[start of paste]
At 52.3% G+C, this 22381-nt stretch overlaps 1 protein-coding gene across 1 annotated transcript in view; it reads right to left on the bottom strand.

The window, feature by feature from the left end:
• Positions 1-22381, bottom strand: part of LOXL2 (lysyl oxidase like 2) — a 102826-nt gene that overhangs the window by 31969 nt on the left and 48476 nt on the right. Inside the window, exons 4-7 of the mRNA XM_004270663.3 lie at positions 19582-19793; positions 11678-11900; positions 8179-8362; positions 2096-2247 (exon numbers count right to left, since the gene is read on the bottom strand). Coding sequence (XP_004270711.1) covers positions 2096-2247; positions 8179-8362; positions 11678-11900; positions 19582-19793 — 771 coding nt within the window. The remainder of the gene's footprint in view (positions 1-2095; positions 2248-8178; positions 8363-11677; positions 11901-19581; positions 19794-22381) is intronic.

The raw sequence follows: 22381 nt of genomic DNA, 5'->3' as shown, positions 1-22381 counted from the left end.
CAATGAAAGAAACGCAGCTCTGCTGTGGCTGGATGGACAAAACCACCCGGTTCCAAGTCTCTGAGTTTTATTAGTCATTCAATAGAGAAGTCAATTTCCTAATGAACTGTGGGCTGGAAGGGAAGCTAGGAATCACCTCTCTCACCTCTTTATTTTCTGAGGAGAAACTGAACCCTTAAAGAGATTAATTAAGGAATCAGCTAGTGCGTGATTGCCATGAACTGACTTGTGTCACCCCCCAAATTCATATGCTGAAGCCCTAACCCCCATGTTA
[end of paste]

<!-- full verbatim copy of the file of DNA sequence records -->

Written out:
At 52.3% G+C, this 22381-nt stretch overlaps 1 protein-coding gene across 1 annotated transcript in view; it reads right to left on the bottom strand.

The window, feature by feature from the left end:
• Positions 1-22381, bottom strand: part of LOXL2 (lysyl oxidase like 2) — a 102826-nt gene that overhangs the window by 31969 nt on the left and 48476 nt on the right. Inside the window, exons 4-7 of the mRNA XM_004270663.3 lie at positions 19582-19793; positions 11678-11900; positions 8179-8362; positions 2096-2247 (exon numbers count right to left, since the gene is read on the bottom strand). Coding sequence (XP_004270711.1) covers positions 2096-2247; positions 8179-8362; positions 11678-11900; positions 19582-19793 — 771 coding nt within the window. The remainder of the gene's footprint in view (positions 1-2095; positions 2248-8178; positions 8363-11677; positions 11901-19581; positions 19794-22381) is intronic.

The raw sequence follows: 22381 nt of genomic DNA, 5'->3' as shown, positions 1-22381 counted from the left end.
CAATGAAAGAAACGCAGCTCTGCTGTGGCTGGATGGACAAAACCACCCGGTTCCAAGTCTCTGAGTTTTATTAGTCATTCAATAGAGAAGTCAATTTCCTAATGAACTGTGGGCTGGAAGGGAAGCTAGGAATCACCTCTCTCACCTCTTTATTTTCTGAGGAGAAACTGAACCCTTAAAGAGATTAATTAAGGAATCAGCTAGTGCGTGATTGCCATGAACTGACTTGTGTCACCCCCCAAATTCATATGCTGAAGCCCTAACCCCCATGTTA